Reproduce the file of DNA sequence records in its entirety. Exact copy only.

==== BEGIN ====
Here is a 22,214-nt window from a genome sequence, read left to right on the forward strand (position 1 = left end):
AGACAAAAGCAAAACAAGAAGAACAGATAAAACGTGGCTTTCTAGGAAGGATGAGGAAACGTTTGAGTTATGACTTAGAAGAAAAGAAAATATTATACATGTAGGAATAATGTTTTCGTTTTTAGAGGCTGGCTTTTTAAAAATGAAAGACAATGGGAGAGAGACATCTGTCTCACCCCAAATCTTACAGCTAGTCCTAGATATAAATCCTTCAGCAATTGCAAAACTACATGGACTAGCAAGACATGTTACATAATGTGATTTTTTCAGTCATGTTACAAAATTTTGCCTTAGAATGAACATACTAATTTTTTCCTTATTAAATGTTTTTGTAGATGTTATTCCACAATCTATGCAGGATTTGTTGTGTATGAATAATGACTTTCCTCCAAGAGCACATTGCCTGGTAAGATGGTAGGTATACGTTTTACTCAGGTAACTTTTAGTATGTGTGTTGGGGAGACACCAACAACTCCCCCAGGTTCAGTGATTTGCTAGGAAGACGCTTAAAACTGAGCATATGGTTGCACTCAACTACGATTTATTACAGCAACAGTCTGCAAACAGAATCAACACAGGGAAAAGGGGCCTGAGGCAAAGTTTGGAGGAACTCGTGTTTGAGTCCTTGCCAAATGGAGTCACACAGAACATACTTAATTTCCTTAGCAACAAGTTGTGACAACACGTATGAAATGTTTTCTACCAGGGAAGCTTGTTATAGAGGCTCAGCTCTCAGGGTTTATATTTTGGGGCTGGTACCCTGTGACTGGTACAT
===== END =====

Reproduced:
Here is a 22,214-nt window from a genome sequence, read left to right on the forward strand (position 1 = left end):
AGACAAAAGCAAAACAAGAAGAACAGATAAAACGTGGCTTTCTAGGAAGGATGAGGAAACGTTTGAGTTATGACTTAGAAGAAAAGAAAATATTATACATGTAGGAATAATGTTTTCGTTTTTAGAGGCTGGCTTTTTAAAAATGAAAGACAATGGGAGAGAGACATCTGTCTCACCCCAAATCTTACAGCTAGTCCTAGATATAAATCCTTCAGCAATTGCAAAACTACATGGACTAGCAAGACATGTTACATAATGTGATTTTTTCAGTCATGTTACAAAATTTTGCCTTAGAATGAACATACTAATTTTTTCCTTATTAAATGTTTTTGTAGATGTTATTCCACAATCTATGCAGGATTTGTTGTGTATGAATAATGACTTTCCTCCAAGAGCACATTGCCTGGTAAGATGGTAGGTATACGTTTTACTCAGGTAACTTTTAGTATGTGTGTTGGGGAGACACCAACAACTCCCCCAGGTTCAGTGATTTGCTAGGAAGACGCTTAAAACTGAGCATATGGTTGCACTCAACTACGATTTATTACAGCAACAGTCTGCAAACAGAATCAACACAGGGAAAAGGGGCCTGAGGCAAAGTTTGGAGGAACTCGTGTTTGAGTCCTTGCCAAATGGAGTCACACAGAACATACTTAATTTCCTTAGCAACAAGTTGTGACAACACGTATGAAATGTTTTCTACCAGGGAAGCTTGTTATAGAGGCTCAGCTCTCAGGGTTTATATTTTGGGGCTGGTACCCTGTGACTGGTACAT